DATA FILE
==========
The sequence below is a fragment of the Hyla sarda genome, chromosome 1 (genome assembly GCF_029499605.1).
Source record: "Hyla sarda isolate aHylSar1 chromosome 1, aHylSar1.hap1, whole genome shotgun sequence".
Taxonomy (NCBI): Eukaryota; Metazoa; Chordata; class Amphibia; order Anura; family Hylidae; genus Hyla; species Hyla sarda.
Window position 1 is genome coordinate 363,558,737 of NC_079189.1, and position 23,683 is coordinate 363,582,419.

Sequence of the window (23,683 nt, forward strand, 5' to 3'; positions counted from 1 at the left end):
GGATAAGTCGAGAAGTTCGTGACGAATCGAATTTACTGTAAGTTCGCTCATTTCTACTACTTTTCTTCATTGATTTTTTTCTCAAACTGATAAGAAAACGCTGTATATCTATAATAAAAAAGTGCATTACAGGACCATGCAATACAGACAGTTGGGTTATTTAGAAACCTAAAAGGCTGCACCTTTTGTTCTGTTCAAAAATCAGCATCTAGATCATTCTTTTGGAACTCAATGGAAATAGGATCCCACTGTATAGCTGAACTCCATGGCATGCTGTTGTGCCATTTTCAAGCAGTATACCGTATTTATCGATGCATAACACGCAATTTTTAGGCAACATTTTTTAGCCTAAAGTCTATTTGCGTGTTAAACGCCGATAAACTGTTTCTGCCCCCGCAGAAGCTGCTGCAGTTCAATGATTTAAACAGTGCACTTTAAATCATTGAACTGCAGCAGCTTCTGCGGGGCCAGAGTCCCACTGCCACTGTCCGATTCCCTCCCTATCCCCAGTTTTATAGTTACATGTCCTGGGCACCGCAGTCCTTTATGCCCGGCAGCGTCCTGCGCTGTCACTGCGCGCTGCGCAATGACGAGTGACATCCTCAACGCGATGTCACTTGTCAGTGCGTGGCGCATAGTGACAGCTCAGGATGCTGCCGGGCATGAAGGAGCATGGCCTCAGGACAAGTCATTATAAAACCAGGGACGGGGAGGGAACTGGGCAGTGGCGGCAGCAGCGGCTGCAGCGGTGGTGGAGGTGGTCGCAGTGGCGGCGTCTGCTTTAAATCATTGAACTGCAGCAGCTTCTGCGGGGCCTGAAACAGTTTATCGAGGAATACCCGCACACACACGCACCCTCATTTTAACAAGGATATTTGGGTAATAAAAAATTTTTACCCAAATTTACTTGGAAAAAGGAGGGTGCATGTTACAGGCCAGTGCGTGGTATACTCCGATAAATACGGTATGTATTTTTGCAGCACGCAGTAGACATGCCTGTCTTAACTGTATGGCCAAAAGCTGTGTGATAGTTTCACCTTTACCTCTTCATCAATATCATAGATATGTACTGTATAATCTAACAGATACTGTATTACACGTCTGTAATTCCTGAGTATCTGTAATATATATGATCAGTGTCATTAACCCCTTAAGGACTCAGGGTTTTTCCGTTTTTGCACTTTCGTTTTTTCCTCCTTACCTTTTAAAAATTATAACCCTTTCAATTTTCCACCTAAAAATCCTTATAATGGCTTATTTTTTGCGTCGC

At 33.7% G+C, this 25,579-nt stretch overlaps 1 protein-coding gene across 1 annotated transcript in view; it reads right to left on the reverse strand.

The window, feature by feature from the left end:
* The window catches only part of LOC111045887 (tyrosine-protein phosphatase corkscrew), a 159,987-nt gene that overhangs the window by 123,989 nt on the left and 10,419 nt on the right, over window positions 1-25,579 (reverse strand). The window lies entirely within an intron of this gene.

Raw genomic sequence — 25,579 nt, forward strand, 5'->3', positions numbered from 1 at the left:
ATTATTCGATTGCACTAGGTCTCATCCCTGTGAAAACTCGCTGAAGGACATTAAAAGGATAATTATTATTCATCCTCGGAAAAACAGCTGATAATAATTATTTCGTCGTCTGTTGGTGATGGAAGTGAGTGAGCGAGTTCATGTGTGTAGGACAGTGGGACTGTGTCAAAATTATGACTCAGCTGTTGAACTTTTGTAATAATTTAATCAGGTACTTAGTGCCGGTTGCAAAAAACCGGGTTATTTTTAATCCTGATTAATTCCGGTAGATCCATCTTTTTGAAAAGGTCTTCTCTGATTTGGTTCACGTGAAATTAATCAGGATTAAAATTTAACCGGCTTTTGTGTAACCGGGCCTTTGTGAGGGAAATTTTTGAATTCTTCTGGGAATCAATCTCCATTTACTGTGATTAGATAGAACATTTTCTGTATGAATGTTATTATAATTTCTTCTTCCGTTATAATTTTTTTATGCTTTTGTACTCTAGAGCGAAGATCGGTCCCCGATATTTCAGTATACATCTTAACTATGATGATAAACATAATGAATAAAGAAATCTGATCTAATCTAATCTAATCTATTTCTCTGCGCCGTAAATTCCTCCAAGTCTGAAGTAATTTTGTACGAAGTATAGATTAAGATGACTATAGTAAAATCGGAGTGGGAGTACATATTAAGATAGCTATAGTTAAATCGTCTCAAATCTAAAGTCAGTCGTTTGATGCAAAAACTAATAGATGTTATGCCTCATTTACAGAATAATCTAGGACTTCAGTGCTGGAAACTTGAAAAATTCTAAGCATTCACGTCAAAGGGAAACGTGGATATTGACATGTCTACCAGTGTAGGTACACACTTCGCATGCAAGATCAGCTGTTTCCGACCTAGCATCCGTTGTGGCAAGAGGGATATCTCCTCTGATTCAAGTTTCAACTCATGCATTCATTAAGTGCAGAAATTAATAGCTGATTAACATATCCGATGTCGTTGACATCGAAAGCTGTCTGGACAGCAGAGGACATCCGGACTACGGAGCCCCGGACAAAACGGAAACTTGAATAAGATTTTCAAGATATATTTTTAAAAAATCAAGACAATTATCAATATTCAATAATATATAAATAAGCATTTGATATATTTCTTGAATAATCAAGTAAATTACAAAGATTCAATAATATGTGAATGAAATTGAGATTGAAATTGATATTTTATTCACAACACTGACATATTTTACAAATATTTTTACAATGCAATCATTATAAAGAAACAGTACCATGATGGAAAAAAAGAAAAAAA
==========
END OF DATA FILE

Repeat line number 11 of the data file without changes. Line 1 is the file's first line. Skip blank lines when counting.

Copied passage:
ATTATTCGATTGCACTAGGTCTCATCCCTGTGAAAACTCGCTGAAGGACATTAAAAGGATAATTATTATTCATCCTCGGAAAAACAGCTGATAATAATTATTTCGTCGTCTGTTGGTGATGGAAGTGAGTGAGCGAGTTCATGTGTGTAGGACAGTGGGACTGTGTCAAAATTATGACTCAGCTGTTGAACTTTTGTAATAATTTAATCAGGTACTTAGTGCCGGTTGCAAAAAACCGGGTTATTTTTAATCCTGATTAATTCCGGTAGATCCATCTTTTTGAAAAGGTCTTCTCTGATTTGGTTCACGTGAAATTAATCAGGATTAAAATTTAACCGGCTTTTGTGTAACCGGGCCTTTGTGAGGGAAATTTTTGAATTCTTCTGGGAATCAATCTCCATTTACTGTGATTAGATAGAACATTTTCTGTATGAATGTTATTATAATTTCTTCTTCCGTTATAATTTTTTTATGCTTTTGTACTCTAGAGCGAAGATCGGTCCCCGATATTTCAGTATACATCTTAACTATGATGATAAACATAATGAATAAAGAAATCTGATCTAATCTAATCTAATCTATTTCTCTGCGCCGTAAATTCCTCCAAGTCTGAAGTAATTTTGTACGAAGTATAGATTAAGATGACTATAGTAAAATCGGAGTGGGAGTACATATTAAGATAGCTATAGTTAAATCGTCTCAAATCTAAAGTCAGTCGTTTGATGCAAAAACTAATAGATGTTATGCCTCATTTACAGAATAATCTAGGACTTCAGTGCTGGAAACTTGAAAAATTCTAAGCATTCACGTCAAAGGGAAACGTGGATATTGACATGTCTACCAGTGTAGGTACACACTTCGCATGCAAGATCAGCTGTTTCCGACCTAGCATCCGTTGTGGCAAGAGGGATATCTCCTCTGATTCAAGTTTCAACTCATGCATTCATTAAGTGCAGAAATTAATAGCTGATTAACATATCCGATGTCGTTGACATCGAAAGCTGTCTGGACAGCAGAGGACATCCGGACTACGGAGCCCCGGACAAAACGGAAACTTGAATAAGATTTTCAAGATATATTTTTAAAAAATCAAGACAATTATCAATATTCAATAATATATAAATAAGCATTTGATATATTTCTTGAATAATCAAGTAAATTACAAAGATTCAATAATATGTGAATGAAATTGAGATTGAAATTGATATTTTATTCACAACACTGACATATTTTACAAATATTTTTACAATGCAATCATTATAAAGAAACAGTACCATGATGGAAAAAAAGAAAAAAA